Some newborns are born with birthmarks that look like bruises or spots on the face, scalp, trunk, or neck, due to uterine contractions that press on the pelvic structures when using forceps. There may also present bruises on the feet and legs with vaginal, such as birthmarks, which can be very common in newborns.

Infantile hemangioma tends to affect more girls, premature babies, and multiples; it is estimated that 5% of newborns present a case. Its characteristics are redness or purplish coloring, most of which don’t need treatment or, depending on the size and type, laser treatment would be sufficient.                                                                                                                                                                                                                                                                                                                                                                                            

Types of hemangiomas

The ones that usually appear after a few days of childbirth, grow quickly, and increase in size in the first year of life, are elevated hemangiomas. Most of them don’t pose any problems and many disappear by themselves over time, with their color fading after 12 months to 18 months and the hemangioma is no longer visible. It usually disappears without sequelae.

Flat hemangiomas occur due to a congenital vascular malformation caused in blood vessels that have undergone changes during the development of the fetus. These cases, are present since childbirth, they don’t regress and may even increase in size. Formerly, it was known as “salmon spot” or “port-wine spot”. Port-wine spots are harmless themselves, but some can be caused by a neurological disorder called Sturge Weber syndrome. They can be small or large and are permanent.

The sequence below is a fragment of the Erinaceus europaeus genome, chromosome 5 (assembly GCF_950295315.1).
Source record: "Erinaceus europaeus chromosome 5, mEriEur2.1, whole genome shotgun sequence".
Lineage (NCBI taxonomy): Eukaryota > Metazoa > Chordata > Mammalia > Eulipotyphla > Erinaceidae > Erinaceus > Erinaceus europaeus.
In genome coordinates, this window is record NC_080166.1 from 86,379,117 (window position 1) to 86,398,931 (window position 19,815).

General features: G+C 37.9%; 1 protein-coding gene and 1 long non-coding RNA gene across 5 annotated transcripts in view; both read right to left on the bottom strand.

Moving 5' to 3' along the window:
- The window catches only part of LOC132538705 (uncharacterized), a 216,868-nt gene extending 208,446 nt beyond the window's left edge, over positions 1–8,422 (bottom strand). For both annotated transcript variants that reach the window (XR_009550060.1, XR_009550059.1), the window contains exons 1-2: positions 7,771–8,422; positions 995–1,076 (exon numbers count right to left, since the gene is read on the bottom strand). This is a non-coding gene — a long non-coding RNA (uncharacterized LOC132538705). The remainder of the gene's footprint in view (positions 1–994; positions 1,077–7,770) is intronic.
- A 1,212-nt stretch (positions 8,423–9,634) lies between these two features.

Some types of elevated hemangiomas

Pink spots: They may be due to dilated capillary vessels, they may appear on the forehead and above the nose, on the upper eyelids, and on the nape of the neck – these spots are commonly called stork bites. This type of congenital mark is one that disappears on its own as the baby grows, usually by two years of age. It becomes more evident only when the child is hot, agitated, or irritated.

Milia: These are very small white cysts, like cloves, which usually appear more on the nose and cheeks. They are caused by the clogging of sweat glands. Within a few weeks, the cysts tend to shrink and then disappear.

White and yellow cysts: They can appear on the gum or in the center of the roof of the mouth – they’re called Epstein’s pearls. They usually disappear in two weeks and don’t need any treatment.
Mongolian spots: They’re blue-greenish in color and flat, usually appear on the lower back down to the buttocks. It is frequent in black or Asian newborns and with time, it tends to become less visible and doesn’t need any treatment. These spots look like bruises so it is extremely important to have them recorded in your baby’s files.

Congenital nevus (hairy nevus): when the baby is born with this nevus, it is permanent. In cases of large congenital nevi you need to be more attentive, as it can develop into skin cancer (melanoma) in adulthood, although it is a low risk. Small congenital nevi may be at increased risk. The nevi can be brown, black, flat, or bumpy, and hair can grow out of them.

AAP recommendations for the treatment of hemangiomas

The American Academy of Pediatrics recommends that congenital marks are examined as soon as possible by a dermatologist specialist and in case they need treatment, start in the first month of life. The AAP recommends that medical follow-up is necessary when the baby has these cases:

These spots and birthmarks can’t be prevented or avoided nor have a specific cause or something that the mother may have done during pregnancy. In fact, the cause of most stains and marks is unknown; they may be a genetic inheritance or not, and most of them aren’t related to any trauma during childbirth.